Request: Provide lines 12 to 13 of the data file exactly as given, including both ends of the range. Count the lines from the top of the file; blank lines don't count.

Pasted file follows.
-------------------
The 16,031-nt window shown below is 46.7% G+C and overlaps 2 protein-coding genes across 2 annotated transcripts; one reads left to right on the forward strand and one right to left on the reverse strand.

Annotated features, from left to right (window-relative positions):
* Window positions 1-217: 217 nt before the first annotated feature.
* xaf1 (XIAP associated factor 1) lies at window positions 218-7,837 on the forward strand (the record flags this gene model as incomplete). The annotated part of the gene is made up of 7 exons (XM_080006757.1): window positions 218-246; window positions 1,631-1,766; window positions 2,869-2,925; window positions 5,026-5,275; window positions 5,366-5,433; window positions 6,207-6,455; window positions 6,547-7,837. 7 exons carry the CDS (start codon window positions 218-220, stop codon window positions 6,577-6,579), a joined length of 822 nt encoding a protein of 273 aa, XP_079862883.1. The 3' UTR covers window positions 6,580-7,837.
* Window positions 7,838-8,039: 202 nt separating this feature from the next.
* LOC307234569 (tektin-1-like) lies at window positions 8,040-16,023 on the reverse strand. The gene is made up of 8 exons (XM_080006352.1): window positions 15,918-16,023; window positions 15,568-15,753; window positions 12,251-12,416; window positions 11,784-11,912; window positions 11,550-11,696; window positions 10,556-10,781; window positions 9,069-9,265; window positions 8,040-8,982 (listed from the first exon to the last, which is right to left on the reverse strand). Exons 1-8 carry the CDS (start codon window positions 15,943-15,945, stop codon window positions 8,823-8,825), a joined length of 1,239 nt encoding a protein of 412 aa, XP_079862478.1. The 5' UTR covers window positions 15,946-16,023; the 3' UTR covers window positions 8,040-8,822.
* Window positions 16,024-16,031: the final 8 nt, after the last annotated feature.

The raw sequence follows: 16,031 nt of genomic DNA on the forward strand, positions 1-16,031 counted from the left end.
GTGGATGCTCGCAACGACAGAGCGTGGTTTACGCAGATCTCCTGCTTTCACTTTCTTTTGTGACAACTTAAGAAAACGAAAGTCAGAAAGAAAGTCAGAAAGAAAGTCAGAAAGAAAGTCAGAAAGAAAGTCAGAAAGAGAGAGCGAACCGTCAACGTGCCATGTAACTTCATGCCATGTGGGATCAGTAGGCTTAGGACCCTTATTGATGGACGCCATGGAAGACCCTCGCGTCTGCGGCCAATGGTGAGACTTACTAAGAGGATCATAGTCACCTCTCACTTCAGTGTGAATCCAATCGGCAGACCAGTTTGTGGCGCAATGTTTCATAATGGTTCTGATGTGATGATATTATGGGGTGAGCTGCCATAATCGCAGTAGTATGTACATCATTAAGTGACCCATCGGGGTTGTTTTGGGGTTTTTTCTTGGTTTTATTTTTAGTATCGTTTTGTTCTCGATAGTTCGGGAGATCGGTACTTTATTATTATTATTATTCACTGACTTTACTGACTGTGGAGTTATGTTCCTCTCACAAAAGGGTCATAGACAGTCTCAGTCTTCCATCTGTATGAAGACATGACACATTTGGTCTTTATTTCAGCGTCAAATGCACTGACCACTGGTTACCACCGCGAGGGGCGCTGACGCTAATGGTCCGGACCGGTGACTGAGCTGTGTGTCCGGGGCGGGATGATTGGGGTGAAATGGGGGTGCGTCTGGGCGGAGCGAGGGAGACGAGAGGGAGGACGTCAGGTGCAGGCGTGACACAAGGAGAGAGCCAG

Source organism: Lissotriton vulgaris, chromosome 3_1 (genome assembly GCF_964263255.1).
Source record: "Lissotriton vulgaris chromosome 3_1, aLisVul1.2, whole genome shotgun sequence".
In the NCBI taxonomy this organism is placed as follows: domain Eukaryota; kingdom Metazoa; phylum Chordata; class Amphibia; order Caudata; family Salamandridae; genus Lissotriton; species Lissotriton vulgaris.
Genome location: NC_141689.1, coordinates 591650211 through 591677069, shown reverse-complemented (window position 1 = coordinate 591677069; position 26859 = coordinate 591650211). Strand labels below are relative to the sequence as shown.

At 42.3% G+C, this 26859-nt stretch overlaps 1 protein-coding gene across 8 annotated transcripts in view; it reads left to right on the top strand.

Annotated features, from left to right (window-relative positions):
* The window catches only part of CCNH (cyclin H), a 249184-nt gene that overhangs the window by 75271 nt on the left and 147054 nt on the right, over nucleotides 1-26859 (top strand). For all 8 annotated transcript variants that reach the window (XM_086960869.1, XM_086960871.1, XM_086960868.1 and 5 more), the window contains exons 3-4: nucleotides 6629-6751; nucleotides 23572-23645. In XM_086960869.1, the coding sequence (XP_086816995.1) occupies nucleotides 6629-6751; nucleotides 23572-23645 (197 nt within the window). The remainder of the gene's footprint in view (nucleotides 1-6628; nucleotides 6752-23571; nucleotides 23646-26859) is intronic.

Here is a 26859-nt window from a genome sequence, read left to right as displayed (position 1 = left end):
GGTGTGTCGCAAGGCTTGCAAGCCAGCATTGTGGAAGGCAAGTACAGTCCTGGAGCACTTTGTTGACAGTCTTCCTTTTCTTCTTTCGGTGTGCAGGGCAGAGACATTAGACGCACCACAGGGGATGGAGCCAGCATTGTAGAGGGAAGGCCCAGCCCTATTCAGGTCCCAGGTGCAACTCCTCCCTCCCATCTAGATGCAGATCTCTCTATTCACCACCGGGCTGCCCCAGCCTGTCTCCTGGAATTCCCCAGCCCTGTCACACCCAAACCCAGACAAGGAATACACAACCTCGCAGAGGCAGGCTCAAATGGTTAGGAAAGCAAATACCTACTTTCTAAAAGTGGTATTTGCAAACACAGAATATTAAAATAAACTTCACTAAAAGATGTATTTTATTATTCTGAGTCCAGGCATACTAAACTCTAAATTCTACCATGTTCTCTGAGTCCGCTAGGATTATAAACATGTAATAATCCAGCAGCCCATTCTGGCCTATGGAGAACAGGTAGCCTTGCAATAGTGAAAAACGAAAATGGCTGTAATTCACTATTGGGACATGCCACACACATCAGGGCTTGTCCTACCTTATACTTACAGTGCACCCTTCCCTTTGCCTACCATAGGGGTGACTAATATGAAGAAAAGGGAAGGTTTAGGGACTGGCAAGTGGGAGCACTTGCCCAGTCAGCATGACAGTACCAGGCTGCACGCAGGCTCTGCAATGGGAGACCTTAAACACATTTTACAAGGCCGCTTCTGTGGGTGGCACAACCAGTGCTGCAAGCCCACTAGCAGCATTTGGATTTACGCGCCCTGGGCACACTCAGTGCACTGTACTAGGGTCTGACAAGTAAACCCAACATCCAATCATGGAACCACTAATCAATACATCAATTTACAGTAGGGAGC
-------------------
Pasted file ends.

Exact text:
In the NCBI taxonomy this organism is placed as follows: domain Eukaryota; kingdom Metazoa; phylum Chordata; class Amphibia; order Caudata; family Salamandridae; genus Lissotriton; species Lissotriton vulgaris.
Genome location: NC_141689.1, coordinates 591650211 through 591677069, shown reverse-complemented (window position 1 = coordinate 591677069; position 26859 = coordinate 591650211). Strand labels below are relative to the sequence as shown.